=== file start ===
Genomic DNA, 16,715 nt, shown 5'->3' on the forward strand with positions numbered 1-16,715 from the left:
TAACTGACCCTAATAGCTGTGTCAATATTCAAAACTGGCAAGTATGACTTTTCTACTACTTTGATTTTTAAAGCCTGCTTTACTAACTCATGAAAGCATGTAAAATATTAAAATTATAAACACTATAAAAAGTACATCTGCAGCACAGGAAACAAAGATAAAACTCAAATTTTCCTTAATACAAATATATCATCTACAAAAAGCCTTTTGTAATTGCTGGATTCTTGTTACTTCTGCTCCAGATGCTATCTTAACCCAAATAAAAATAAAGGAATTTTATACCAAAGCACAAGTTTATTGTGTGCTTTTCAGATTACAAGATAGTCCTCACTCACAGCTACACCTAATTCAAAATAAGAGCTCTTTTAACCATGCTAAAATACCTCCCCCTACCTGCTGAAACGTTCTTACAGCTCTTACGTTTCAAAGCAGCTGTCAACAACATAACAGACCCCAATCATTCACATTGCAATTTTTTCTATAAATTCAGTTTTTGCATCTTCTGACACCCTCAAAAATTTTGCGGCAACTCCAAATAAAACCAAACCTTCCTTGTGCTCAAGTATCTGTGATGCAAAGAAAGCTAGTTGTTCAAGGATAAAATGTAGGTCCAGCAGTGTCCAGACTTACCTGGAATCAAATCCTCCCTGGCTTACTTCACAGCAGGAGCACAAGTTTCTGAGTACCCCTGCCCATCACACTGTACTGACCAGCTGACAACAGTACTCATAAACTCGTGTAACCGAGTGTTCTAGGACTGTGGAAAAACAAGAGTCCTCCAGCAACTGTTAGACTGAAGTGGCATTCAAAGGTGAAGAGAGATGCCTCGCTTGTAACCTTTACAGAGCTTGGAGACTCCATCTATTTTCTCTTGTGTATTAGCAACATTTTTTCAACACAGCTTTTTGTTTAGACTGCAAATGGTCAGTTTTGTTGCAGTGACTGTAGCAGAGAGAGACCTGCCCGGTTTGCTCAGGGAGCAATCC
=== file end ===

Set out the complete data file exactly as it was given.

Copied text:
Genomic DNA, 16,715 nt, shown 5'->3' on the forward strand with positions numbered 1-16,715 from the left:
TAACTGACCCTAATAGCTGTGTCAATATTCAAAACTGGCAAGTATGACTTTTCTACTACTTTGATTTTTAAAGCCTGCTTTACTAACTCATGAAAGCATGTAAAATATTAAAATTATAAACACTATAAAAAGTACATCTGCAGCACAGGAAACAAAGATAAAACTCAAATTTTCCTTAATACAAATATATCATCTACAAAAAGCCTTTTGTAATTGCTGGATTCTTGTTACTTCTGCTCCAGATGCTATCTTAACCCAAATAAAAATAAAGGAATTTTATACCAAAGCACAAGTTTATTGTGTGCTTTTCAGATTACAAGATAGTCCTCACTCACAGCTACACCTAATTCAAAATAAGAGCTCTTTTAACCATGCTAAAATACCTCCCCCTACCTGCTGAAACGTTCTTACAGCTCTTACGTTTCAAAGCAGCTGTCAACAACATAACAGACCCCAATCATTCACATTGCAATTTTTTCTATAAATTCAGTTTTTGCATCTTCTGACACCCTCAAAAATTTTGCGGCAACTCCAAATAAAACCAAACCTTCCTTGTGCTCAAGTATCTGTGATGCAAAGAAAGCTAGTTGTTCAAGGATAAAATGTAGGTCCAGCAGTGTCCAGACTTACCTGGAATCAAATCCTCCCTGGCTTACTTCACAGCAGGAGCACAAGTTTCTGAGTACCCCTGCCCATCACACTGTACTGACCAGCTGACAACAGTACTCATAAACTCGTGTAACCGAGTGTTCTAGGACTGTGGAAAAACAAGAGTCCTCCAGCAACTGTTAGACTGAAGTGGCATTCAAAGGTGAAGAGAGATGCCTCGCTTGTAACCTTTACAGAGCTTGGAGACTCCATCTATTTTCTCTTGTGTATTAGCAACATTTTTTCAACACAGCTTTTTGTTTAGACTGCAAATGGTCAGTTTTGTTGCAGTGACTGTAGCAGAGAGAGACCTGCCCGGTTTGCTCAGGGAGCAATCC